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Times of India
14 April 2010
By Pratibha Masand
Mumbai, India

Non–invasive check–up
During a trip to Mumbai, US–based Smita Thomas, who was undergoing treatment in America for fatty liver, consulted an endocrinologist in Mumbai. As suggested by the doctor, she went for a fibroscan that showed that Smita has been suffering from fourth–stage liver cirrhosis for a while.

“Most of the time, until a person’s liver has been 70% damaged, the person does not even come to know that there is something wrong. Earlier, the only option to diagnose a liver problem was through biopsy–done by extracting a tiny portion of the organ–which was a painful, complex and time–consuming method. The fibroscan of the liver, which we have recently started can scan the liver non–invasively within a span of 1.5 minutes,” said N H Banka, chief gastroenterologist at Bombay Hospital, adding that each scan cost around Rs 12,000.

The machine has a probe device, which when switched on near the belly of the patient, electrical propulsive waves touch the vibrations of the liver, reflecting the elasticity of the organ and other details on a connected screen. With the help of set parameters, the doctors can then diagnose if the person is suffering from cirrhosis and the stage of the ailment.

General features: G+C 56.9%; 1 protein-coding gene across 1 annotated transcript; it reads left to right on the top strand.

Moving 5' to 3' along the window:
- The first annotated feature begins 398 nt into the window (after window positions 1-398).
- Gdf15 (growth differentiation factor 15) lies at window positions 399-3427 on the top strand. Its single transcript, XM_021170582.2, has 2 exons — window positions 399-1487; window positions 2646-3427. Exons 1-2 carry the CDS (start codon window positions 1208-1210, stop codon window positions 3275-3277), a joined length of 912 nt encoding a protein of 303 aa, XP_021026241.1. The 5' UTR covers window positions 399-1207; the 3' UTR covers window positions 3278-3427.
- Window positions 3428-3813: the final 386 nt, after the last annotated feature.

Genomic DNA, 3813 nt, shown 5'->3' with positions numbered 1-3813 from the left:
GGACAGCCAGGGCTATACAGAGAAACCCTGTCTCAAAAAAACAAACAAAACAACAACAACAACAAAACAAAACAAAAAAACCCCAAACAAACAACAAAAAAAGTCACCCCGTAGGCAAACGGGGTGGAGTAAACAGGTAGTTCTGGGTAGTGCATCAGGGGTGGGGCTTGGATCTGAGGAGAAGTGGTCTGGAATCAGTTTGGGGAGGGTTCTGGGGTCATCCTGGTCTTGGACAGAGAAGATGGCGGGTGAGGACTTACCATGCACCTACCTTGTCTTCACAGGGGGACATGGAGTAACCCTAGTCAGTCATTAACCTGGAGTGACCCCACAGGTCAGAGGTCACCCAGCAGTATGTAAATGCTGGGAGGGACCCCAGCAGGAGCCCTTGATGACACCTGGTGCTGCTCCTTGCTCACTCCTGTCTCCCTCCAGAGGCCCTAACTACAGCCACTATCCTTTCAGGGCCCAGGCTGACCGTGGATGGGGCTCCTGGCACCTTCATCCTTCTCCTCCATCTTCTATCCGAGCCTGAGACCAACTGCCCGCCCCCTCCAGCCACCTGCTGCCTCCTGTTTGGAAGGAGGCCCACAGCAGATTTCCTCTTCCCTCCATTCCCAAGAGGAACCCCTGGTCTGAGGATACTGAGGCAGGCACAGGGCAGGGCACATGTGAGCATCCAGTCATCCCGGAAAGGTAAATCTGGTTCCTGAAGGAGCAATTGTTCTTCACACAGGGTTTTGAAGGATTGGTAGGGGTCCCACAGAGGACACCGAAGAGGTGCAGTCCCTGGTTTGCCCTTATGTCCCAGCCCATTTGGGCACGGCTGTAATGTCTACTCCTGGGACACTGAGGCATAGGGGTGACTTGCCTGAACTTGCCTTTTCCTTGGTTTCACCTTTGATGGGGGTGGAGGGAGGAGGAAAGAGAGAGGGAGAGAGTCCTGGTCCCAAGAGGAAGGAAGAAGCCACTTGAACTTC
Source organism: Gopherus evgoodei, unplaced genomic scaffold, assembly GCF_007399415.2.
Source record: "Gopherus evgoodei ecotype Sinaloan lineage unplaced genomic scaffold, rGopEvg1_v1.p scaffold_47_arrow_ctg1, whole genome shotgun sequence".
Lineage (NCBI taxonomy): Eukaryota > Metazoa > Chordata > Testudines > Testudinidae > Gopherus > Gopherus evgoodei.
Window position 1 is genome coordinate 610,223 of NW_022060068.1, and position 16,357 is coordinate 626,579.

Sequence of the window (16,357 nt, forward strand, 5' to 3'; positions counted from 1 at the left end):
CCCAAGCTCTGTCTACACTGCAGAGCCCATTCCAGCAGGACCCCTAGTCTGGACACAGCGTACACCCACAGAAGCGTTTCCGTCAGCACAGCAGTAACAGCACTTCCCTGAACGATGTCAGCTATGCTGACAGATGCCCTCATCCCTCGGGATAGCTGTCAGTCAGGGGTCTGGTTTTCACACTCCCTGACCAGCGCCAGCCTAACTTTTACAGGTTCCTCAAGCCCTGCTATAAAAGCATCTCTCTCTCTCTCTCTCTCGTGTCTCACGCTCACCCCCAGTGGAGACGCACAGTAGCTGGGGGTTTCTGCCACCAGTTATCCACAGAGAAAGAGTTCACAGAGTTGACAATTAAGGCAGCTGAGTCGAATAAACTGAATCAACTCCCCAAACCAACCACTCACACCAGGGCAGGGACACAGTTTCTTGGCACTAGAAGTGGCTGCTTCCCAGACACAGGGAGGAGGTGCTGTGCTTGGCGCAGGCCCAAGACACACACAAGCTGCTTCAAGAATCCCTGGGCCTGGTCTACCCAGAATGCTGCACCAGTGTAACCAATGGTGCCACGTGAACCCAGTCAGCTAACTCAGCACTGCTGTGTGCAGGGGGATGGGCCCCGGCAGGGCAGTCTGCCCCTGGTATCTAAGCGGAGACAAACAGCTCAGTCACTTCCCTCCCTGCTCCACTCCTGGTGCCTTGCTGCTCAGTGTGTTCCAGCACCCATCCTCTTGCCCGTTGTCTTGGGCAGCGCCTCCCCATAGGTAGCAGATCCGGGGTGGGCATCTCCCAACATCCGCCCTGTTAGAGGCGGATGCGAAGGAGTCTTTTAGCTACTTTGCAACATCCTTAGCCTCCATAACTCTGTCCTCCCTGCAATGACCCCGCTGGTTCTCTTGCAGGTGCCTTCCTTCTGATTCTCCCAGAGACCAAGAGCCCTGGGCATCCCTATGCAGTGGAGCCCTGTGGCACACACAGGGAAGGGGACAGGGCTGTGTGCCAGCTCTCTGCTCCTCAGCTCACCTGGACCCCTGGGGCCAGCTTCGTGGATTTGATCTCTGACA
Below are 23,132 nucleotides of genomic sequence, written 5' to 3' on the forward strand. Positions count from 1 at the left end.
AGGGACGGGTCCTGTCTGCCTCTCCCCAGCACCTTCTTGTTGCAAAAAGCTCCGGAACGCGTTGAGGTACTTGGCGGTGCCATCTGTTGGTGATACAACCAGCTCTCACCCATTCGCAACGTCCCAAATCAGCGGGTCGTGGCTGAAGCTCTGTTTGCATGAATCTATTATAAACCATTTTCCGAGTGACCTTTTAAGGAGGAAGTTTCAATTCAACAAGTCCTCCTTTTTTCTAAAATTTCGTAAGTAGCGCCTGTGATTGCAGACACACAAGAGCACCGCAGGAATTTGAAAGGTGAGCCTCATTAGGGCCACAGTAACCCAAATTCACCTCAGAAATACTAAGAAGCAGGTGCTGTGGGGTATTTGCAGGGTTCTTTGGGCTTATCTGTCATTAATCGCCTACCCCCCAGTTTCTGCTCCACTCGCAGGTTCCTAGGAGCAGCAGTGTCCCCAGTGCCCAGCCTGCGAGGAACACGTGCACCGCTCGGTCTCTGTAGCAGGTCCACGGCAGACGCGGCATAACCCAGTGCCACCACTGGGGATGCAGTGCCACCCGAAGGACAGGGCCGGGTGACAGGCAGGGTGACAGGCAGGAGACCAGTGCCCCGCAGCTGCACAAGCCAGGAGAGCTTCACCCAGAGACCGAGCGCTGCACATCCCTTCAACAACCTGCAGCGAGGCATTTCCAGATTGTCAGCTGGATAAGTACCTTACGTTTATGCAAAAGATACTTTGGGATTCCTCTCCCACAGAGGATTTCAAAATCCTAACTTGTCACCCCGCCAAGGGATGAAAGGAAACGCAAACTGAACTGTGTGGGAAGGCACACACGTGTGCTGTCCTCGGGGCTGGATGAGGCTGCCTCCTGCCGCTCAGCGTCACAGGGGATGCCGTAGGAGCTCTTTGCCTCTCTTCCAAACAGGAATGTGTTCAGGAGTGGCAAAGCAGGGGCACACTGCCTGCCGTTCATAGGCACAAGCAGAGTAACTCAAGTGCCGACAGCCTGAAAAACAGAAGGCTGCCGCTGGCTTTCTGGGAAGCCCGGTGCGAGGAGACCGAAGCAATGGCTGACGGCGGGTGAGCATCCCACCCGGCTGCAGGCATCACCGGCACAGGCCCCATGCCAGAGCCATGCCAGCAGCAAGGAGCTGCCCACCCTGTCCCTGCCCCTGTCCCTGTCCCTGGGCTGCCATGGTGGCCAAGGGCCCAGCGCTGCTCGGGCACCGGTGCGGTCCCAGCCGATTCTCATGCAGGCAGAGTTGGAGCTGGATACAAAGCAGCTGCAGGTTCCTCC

“There are several conditions, in which a person may be at higher risk of getting a liver disease. In any of the cases–if the person has Hepatitis B or C, has alcohol history or has a fatty liver. For each disorder, set parameters are there to test the safe elasticity of the liver,” said Banka.

However, Dr Aabha Nagral, consultant hepatologist at Jaslok and Fortis hospitals, said biopsies would always remain the golden standard. “Jaslok Hospital, too, has a similar but not quite the same machine with which we can scan the severity of the fibrosis of liver in a non–invasive way. Though this scan is good for patients where a biopsy is not possible, it cannot replace biopsy,” she said. But Nagral added that the scan helped when it came to checking on the improvements of a patient who was on antiviral drugs and those about to go for a kidney transplant who might be affected by Hepatitis B or C.

“Like a biopsy, these scans cannot find the root cause of the liver disease. However, any imaging is good as it does not need to go in the body. Earlier, the bones used to come in the way of ultrasound scans. But now, all scans have become quite advanced. However, how useful a fibroscan of the liver turns out to be, only time can tell,” said Dr Avinash Supe, professor of surgical gastroenterology at KEM Hospital.

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